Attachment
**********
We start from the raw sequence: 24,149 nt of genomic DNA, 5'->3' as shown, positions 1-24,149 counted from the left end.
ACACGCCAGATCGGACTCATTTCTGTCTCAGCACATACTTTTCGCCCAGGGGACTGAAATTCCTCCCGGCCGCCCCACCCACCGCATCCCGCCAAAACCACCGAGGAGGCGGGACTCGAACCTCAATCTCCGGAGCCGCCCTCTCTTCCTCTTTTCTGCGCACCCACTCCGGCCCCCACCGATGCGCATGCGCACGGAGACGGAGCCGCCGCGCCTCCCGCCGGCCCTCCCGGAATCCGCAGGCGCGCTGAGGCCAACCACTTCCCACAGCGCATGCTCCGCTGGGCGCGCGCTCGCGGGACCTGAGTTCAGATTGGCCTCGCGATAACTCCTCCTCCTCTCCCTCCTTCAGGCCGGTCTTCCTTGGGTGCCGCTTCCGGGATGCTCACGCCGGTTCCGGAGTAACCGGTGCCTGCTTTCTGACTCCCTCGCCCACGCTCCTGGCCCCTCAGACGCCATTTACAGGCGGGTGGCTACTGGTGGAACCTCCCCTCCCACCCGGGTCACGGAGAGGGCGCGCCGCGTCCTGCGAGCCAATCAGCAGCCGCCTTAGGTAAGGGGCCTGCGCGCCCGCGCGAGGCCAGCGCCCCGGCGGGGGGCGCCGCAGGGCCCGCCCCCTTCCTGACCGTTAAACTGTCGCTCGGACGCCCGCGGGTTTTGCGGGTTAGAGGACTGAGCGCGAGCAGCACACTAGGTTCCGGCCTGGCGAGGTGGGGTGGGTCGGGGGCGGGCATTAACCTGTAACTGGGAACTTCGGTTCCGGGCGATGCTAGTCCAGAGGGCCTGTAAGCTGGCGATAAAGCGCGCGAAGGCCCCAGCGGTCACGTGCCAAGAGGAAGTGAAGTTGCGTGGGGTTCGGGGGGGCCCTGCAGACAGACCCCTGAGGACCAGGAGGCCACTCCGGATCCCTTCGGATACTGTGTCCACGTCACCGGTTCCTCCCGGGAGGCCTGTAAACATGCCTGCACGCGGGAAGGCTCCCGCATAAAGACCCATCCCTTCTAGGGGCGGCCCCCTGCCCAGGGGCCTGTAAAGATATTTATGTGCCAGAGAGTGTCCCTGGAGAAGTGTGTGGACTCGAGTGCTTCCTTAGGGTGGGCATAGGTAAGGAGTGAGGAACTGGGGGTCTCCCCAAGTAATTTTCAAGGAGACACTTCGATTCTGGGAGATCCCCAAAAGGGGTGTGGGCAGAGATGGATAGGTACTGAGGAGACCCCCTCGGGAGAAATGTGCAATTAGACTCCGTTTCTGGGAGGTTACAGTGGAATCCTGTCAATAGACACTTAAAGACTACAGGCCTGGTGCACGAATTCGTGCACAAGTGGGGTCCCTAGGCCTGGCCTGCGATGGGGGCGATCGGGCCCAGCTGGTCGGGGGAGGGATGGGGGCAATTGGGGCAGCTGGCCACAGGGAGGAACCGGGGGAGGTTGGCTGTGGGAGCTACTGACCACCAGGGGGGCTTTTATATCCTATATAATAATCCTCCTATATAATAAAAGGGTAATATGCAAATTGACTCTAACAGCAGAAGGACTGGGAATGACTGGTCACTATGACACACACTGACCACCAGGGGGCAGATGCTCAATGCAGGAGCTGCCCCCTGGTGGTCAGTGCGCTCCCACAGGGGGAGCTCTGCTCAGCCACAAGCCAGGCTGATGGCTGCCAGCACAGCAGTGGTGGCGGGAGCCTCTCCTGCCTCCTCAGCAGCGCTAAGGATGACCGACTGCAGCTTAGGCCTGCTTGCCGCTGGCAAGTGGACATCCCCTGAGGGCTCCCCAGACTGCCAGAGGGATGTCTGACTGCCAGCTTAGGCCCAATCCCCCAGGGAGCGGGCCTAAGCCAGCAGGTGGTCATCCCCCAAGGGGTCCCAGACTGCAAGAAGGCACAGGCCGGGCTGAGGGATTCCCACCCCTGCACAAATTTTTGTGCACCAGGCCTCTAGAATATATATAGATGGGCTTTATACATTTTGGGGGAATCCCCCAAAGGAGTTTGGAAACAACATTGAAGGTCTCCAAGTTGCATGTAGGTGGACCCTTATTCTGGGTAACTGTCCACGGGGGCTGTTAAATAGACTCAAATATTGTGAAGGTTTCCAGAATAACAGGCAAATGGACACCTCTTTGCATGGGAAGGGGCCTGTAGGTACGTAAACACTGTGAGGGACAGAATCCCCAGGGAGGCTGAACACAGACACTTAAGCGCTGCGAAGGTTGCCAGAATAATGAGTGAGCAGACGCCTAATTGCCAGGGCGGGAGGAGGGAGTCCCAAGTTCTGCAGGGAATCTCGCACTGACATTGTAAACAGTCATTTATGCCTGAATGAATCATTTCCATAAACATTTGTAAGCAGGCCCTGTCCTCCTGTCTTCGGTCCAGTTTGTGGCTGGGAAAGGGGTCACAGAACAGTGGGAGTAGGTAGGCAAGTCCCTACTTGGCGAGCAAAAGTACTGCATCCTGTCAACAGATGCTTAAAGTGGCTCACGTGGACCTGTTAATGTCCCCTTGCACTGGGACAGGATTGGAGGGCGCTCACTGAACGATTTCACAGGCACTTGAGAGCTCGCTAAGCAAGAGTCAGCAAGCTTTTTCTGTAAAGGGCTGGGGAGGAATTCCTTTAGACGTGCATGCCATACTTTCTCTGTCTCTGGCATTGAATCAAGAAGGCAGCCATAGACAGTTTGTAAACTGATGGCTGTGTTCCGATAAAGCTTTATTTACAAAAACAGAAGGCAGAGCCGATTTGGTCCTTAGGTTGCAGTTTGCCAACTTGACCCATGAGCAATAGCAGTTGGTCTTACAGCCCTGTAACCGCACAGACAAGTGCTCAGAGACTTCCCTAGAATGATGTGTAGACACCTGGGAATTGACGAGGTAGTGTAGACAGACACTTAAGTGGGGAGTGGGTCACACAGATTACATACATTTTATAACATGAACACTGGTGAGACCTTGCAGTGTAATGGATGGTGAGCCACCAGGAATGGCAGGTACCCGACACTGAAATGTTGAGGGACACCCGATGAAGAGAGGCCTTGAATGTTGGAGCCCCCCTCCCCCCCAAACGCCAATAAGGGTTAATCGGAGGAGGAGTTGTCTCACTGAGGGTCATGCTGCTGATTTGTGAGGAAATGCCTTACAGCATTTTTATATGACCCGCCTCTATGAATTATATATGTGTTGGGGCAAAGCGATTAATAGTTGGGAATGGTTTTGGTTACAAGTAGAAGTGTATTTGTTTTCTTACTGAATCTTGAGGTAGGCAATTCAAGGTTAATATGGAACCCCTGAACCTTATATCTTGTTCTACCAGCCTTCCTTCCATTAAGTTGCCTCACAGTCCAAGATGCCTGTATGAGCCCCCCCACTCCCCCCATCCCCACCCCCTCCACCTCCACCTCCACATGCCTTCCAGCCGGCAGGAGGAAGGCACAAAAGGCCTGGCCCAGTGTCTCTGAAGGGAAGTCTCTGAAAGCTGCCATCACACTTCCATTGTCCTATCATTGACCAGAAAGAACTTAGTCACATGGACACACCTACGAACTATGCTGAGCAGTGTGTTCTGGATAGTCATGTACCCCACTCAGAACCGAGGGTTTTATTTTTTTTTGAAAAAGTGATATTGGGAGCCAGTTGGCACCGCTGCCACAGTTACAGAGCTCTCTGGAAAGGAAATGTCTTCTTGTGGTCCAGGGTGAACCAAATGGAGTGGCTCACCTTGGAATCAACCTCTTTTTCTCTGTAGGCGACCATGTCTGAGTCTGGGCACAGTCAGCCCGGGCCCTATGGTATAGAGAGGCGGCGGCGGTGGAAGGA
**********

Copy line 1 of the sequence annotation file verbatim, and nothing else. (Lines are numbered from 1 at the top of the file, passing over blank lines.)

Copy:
We start from the raw sequence: 24,149 nt of genomic DNA, 5'->3' as shown, positions 1-24,149 counted from the left end.